Ever since The White House Restaurant & Nightclub opened its doors in 1918, Laguna Beach has been patiently cultivating its presence as a haven for fine dining. An aromatic aura seems to hover over the town that beckons locals and visitors alike, appealing to a wide range of taste buds and olfactory inclinations. On South Coast Highway alone, 25-year mainstay San Shi Go offers a variety of sushi and tempura just up the road from Mozambique Steakhouse, Bar and Lounge, which dishes up exotic South African cuisine. Nearby, Adolfo’s has been offering authentic Mexican fare for 30 years, while popular chain BJ’s Restaurant & Brewhouse has been at its location a few blocks north for two decades.
Mozambique celebrated its 10th anniversary in 2015, and owner Ivan Spiers marked the occasion with the opening of a new concept, Skyloft, in the former Rock’n Fish space on South Coast Highway. Boasting authentic Americana items like smoked brisket and baby back ribs, the eatery is Laguna’s foray into smokehouse barbecue—yet another jewel to add to the city’s crown of diverse establishments. “There is a sense of community and pride here,” Ivan says. “I think that’s why so many people go out to dine or unwind … because they know that inevitably they will run into someone they know.”
As recent additions like Skyloft pop up alongside decades-old legacies, the city’s dining scene continues to cater to the ever-evolving tastes of local clientele. In doing so, it forges its own path toward epicurean innovation and longevity—achieved by a culinary landscape made up of restaurants both old and new.
New to the Scene
For a restaurant to catch the eye of local diners, it is essential that the owner create an atmosphere that embodies Laguna’s artistic culture and ambience. Boasting 10 years of experience in the area, Ivan is no stranger to this dynamic: In Skyloft, the restaurateur has captured the welcoming paradigm he created in Mozambique with a complete transformation of the space—opening the interior and choosing colors and textures that reflect the ocean, resulting in a bright and airy setting.
“If you live in Laguna, you know you never want to leave; so rather than commute to another city, I decided to open Skyloft [here],” he says. “With the city’s approval, we set out to add a third level where guests can enjoy panoramic views of downtown Laguna, Main Beach and the beautiful homes on the hills all while enjoying a refreshing cocktail.”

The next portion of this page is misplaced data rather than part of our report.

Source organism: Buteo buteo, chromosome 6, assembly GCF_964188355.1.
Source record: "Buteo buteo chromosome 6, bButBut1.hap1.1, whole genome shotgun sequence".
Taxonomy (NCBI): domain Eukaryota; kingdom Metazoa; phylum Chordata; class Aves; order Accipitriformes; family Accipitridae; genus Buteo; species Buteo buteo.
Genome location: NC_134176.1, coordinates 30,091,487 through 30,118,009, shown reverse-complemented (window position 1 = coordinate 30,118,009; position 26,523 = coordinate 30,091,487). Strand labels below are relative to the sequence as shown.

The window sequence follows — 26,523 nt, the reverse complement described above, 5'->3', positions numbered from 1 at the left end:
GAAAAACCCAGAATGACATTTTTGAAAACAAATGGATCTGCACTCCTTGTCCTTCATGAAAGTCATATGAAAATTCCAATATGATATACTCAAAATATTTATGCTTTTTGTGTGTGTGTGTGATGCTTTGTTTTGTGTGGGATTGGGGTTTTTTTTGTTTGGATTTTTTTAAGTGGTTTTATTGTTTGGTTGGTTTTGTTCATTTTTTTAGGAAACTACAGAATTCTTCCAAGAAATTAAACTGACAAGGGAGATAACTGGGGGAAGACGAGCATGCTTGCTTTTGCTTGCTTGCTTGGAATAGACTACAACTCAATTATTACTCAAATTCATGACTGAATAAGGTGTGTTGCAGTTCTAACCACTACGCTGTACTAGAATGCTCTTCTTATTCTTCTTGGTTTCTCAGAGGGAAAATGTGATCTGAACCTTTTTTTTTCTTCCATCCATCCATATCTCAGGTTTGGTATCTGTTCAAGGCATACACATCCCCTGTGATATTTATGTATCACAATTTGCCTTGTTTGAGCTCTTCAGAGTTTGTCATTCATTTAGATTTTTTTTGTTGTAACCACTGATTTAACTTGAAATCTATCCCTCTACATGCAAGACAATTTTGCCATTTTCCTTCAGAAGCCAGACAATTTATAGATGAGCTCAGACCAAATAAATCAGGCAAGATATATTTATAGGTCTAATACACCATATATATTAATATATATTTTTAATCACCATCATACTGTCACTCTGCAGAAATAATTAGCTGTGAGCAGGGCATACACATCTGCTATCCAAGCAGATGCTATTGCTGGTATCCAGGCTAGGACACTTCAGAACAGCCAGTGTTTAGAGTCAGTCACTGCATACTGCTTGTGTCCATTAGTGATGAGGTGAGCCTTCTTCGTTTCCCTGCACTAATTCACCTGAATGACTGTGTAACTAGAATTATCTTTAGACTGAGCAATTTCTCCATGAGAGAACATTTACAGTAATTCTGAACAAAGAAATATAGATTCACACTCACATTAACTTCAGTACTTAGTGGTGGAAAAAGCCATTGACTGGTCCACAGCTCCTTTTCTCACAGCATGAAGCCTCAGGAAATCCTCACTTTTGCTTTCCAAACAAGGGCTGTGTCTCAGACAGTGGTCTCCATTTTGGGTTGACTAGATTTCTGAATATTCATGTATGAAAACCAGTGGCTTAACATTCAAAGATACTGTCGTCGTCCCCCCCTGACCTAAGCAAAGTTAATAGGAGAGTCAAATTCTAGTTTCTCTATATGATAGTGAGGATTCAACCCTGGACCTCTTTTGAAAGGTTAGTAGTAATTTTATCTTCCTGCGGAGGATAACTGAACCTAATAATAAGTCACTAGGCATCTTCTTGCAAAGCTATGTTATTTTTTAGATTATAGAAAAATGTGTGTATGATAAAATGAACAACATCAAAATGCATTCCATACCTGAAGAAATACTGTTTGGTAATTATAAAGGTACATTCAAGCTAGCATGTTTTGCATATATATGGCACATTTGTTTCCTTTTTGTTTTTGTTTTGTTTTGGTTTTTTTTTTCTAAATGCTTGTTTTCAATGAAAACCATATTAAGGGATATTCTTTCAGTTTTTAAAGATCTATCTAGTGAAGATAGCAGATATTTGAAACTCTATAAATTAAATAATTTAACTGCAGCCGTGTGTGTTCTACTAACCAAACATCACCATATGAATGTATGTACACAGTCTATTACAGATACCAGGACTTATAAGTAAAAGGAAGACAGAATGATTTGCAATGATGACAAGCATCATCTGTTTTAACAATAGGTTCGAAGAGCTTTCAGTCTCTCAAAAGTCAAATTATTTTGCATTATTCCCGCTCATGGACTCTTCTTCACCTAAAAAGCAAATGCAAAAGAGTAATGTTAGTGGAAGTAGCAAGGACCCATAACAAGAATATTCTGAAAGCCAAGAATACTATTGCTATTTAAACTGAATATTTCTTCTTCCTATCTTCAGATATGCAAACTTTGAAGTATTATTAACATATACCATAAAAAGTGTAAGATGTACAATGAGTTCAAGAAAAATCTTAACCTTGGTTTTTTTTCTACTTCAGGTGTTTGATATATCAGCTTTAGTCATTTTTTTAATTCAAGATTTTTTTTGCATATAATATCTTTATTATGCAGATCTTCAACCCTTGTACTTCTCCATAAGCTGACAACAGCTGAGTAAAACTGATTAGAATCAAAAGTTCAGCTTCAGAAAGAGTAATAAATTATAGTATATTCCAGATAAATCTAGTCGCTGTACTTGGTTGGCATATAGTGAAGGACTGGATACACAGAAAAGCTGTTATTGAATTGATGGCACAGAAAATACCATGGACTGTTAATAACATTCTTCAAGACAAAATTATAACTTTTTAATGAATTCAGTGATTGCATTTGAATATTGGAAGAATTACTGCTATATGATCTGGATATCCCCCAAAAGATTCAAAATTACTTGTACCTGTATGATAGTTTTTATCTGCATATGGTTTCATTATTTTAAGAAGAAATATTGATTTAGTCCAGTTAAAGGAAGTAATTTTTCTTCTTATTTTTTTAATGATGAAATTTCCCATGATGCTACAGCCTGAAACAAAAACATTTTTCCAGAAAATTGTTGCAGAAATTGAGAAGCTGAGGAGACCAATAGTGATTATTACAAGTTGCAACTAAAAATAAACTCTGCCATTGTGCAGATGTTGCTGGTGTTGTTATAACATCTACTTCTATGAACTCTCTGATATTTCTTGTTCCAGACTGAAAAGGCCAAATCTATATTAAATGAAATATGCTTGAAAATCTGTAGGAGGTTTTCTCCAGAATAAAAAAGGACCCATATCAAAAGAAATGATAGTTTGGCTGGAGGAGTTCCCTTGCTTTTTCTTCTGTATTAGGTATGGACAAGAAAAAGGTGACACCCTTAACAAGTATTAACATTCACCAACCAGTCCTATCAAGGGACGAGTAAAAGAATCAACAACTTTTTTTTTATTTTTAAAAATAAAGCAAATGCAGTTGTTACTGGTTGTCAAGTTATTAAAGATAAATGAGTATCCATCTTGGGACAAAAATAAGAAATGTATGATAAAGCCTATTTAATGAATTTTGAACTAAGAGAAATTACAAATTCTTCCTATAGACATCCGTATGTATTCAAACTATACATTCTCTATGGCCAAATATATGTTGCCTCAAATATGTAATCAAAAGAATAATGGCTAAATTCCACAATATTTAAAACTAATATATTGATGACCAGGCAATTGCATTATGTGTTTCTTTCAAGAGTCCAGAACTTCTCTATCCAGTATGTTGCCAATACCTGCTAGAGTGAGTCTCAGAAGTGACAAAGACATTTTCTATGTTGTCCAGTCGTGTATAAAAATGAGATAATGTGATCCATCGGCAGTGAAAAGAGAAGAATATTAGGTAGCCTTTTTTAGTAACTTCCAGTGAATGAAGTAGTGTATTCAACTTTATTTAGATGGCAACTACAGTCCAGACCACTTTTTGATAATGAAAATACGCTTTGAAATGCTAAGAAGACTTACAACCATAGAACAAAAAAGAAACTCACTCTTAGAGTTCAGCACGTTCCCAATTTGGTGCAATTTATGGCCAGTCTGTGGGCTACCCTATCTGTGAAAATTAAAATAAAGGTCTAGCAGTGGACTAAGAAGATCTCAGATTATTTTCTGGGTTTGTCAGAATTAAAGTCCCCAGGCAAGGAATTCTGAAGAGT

Rooftop dining appeals to locals and visitors alike, while two horseshoe-shaped bars encourage a social atmosphere to enjoy “fun and playful” Americana options like jambalaya and shrimp ceviche. “Our live music takes center stage every night where we have some great bands lined up … [offering] everything from reggae to rock,” Ivan adds. “We think it will appeal to people of all ages in Laguna.”
The city’s warm and friendly culture will also be reflected in Reunion Kitchen & Drink, which is slated to open in the Boat Canyon Shopping Center in late spring and will serve up modern comfort dishes, seafood and steaks amid rich leather booths, decorative lighting and an enclosed patio for an indoor/outdoor feeling to the space. Owner Scott McIntosh harnessed his entrepreneurial expertise for two years at the restaurant’s original Anaheim Hills location before deciding to open a second venue.
“Laguna made the best sense for our expansion,” says Scott, who previously owned Mexican eatery Asada on South Coast Highway until its closure in 2013. “We’ve learned a lot, taken some lumps, but all in all, we have loved the town and the people who dine with us.”
He says the city embraces new businesses, which has helped independent restaurant owners navigate through the permit process with ease; so much so, in fact, that he also plans to open Asada Tacos & Beer—a smaller version of Asada—nearby in the same plaza in the spring.
“We feel that Reunion and Asada will bring the same guest appeal to the Boat Canyon [Shopping] Center and add a great dining destination in north Laguna,” Scott says. “There is a great synergy of established restaurants together with new [restaurants], which add a great deal of options for locals and tourists.”
While Reunion will offer staples like Rosemary’s chicken and biscuits (named for Scott’s wife) and hand-battered fish and chips, Asada will dish up Mexican favorites made with fresh ingredients and handmade tortillas. Scott says he designs his menus around items that will “provide crave and value” to diners. “Lagunans have many choices to dine, and the competition can be fierce,” Scott explains. “However, I think that our guests appreciate quality in both food and service of both concepts.”